Book Notes: Suzanne Collins’s The Ballad of Songbirds and Snakes

On the heels of our recent discussion about the demise of the genre of male Bildungsroman, I have to report that Collins has written a very decent male Bildungsroman. It follows the formula established for the genre sixty years ago. I have very little doubt that Collins is entirely unaware of the formula but you don’t have to understand gravity to be governed by its laws. It’s fascinating to observe how closely authors from different continents and eras follow the formula. There’s a trip, a return, an exalting friendship, a debasing one, an attempt to break societal norms, a repentance, another attempt. It’s a script that people follow without knowing it exists.

Of course, the only reason why Collins’s male Bildungsroman works is that she set it in a dystopian futuristic society. Try to set it in actual reality, and you’ll end up with an indigestible snooze fest.

Another interesting thing is that when Collins tried to write a female Bildungsroman in her Hunger Games series, the Bildungsroman part crashed like a drunk driver on a highway. The plots were very entertaining, don’t get me wrong. But the main character should have auditioned for a part in Frozen because she was clearly incapable of any growth.

In short, I liked Ballad about 5,000 times more than the previous three novels. Also, the original songs are very good. And yes, they even rhyme.

The Flu Flu

OK, I have come across an even more annoying variant of “have you been vaccinated for COVID?”

It’s “have you had your flu shot?” I have, so I said yes.

“No,” the person replied aggressively. “I mean the FLU flu. You know. COVID.”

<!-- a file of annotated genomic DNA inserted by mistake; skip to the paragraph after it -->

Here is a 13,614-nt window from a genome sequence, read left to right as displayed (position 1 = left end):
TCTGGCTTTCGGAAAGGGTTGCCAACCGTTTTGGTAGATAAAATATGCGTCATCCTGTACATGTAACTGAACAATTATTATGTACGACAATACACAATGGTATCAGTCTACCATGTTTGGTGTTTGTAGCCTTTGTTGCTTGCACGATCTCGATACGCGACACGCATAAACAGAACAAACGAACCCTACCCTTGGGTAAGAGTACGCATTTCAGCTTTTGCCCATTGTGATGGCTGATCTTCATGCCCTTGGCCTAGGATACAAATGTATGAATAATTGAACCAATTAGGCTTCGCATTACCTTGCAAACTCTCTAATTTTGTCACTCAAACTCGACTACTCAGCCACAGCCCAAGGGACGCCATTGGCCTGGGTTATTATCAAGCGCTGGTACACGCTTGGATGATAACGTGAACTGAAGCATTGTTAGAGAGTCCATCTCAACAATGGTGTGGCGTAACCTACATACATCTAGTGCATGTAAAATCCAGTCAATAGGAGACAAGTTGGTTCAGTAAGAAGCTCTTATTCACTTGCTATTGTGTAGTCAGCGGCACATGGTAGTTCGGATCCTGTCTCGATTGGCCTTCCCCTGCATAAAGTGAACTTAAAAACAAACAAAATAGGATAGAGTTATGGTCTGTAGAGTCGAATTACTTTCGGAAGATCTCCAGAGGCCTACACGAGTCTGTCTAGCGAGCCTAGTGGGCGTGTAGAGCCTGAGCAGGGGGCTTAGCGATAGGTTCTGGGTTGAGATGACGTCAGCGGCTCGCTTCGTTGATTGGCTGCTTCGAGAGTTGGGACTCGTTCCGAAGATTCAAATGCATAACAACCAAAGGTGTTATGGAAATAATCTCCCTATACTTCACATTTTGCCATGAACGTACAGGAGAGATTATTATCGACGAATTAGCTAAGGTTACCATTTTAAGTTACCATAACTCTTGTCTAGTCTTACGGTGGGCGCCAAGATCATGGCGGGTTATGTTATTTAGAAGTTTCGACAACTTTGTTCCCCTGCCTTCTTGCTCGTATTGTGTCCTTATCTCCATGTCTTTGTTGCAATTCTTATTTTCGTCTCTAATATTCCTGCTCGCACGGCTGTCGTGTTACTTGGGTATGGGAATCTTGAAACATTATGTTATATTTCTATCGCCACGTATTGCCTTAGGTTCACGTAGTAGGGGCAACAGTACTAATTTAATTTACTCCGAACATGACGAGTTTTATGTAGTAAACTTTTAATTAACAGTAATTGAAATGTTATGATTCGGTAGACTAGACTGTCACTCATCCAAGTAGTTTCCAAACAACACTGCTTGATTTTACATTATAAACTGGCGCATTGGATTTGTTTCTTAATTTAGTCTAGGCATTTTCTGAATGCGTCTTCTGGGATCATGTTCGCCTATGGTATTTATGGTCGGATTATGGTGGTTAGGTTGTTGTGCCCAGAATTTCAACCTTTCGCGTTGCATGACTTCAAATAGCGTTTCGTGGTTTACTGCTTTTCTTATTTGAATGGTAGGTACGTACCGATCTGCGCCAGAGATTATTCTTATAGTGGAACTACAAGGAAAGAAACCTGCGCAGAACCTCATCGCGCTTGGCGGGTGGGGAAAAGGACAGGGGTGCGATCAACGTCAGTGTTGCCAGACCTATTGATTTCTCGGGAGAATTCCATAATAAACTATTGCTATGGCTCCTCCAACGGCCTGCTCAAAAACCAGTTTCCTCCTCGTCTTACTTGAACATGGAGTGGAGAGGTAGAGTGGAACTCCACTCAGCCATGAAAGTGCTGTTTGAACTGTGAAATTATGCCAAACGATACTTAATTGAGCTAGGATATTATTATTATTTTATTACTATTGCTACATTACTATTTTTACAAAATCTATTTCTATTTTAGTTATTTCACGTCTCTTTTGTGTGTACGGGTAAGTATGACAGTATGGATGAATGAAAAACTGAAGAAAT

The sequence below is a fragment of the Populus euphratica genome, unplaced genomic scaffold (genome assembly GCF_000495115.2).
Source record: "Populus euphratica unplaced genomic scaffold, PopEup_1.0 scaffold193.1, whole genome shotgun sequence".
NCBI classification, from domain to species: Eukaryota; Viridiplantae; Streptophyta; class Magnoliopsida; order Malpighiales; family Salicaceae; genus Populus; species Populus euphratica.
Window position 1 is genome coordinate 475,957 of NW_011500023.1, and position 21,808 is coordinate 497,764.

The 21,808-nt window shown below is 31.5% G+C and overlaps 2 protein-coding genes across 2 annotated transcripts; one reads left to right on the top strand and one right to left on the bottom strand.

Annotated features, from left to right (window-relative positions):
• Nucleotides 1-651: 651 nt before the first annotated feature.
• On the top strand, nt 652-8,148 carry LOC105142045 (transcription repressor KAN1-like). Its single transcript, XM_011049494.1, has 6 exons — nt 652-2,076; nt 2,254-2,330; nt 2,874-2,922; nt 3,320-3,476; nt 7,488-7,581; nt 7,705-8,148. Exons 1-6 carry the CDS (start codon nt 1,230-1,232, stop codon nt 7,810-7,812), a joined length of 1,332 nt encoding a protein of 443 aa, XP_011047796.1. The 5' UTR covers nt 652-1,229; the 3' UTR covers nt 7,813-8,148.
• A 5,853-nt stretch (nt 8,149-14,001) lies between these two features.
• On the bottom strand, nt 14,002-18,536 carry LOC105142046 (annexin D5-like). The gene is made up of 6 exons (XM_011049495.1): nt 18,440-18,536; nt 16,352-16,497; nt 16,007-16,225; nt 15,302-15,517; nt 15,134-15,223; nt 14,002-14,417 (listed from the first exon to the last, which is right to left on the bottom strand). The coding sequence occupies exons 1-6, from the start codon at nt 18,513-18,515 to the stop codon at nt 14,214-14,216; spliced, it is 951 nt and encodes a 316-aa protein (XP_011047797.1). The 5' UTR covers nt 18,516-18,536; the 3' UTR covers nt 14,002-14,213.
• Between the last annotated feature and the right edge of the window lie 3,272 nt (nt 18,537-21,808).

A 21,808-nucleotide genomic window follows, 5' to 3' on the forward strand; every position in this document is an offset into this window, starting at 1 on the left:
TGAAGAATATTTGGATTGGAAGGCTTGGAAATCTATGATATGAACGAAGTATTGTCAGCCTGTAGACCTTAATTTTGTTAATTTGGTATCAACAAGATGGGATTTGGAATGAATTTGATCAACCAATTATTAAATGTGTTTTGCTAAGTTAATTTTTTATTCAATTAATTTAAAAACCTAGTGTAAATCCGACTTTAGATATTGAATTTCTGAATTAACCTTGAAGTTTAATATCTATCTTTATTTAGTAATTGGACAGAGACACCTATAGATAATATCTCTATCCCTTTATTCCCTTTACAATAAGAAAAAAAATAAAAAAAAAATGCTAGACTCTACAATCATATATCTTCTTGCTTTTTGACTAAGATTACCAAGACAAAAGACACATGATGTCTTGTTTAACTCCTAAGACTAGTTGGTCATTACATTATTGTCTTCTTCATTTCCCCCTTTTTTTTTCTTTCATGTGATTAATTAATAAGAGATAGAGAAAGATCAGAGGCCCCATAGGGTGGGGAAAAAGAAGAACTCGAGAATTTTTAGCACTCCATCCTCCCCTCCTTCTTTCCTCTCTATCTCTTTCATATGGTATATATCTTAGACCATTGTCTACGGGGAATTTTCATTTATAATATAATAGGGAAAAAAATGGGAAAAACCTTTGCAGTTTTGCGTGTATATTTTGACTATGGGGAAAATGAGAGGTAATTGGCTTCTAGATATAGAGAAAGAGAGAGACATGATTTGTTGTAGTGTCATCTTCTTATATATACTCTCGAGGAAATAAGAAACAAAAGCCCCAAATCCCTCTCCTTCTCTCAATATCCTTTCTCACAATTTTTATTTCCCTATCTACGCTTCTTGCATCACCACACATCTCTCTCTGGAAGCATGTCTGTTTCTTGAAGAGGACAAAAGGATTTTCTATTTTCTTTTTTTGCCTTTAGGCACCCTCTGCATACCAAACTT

If you think COVID is “just like flu,” then why are you so aggressive about vaccines?

Not only am I constantly and aggressively solicited to provide private medical information, I now have to make an effort and guess what people mean by the “flu flu.”


Two thirds of people with “long COVID” never had COVID. It doesn’t mean their suffering isn’t real. But it does let us guess with a near complete certainty how they lean politically.

P.S. There’s also no doubt that some people – although a lot fewer than make the claim – can have long-term effects from COVID. They still need to have COVID first, though.

The Lidia Falcón Interview

When I was growing up, women turned into old ladies when they hit menopause. They’d put on headdresses and sit on a bench downstairs to gossip, criticize the neighbors, and complain about old age. The Soviet system obliged this mentality by retiring women at 55. Men retired at 60 but their life expectancy was 12 years shorter in peacetime, so the issue of old age was often moot.

This is why talking to Lidia Falcón, who at 85 has more energy and leads a fuller life than many 25-year-olds, was quite an experience. I learned a lot of fascinating stuff and got an invitation to visit the writer when I go to Spain but the most valuable takeaway is that old age begins when you decide it begins. I also really enjoyed how in a long conversation there was no mention of COVID and no complaints about young(er) people.

I also discovered that two of the projects I’m working on and that I walked into seemingly randomly are connected. This has no value for scholarship but it has a lot of value for me.

“I’ll definitely come over for some coffee when I’m in Spain,” I said at the end of the interview.

“Coffee?” Lidia asked. “Umm, I was hoping for something stronger. Maybe even much stronger, you know?”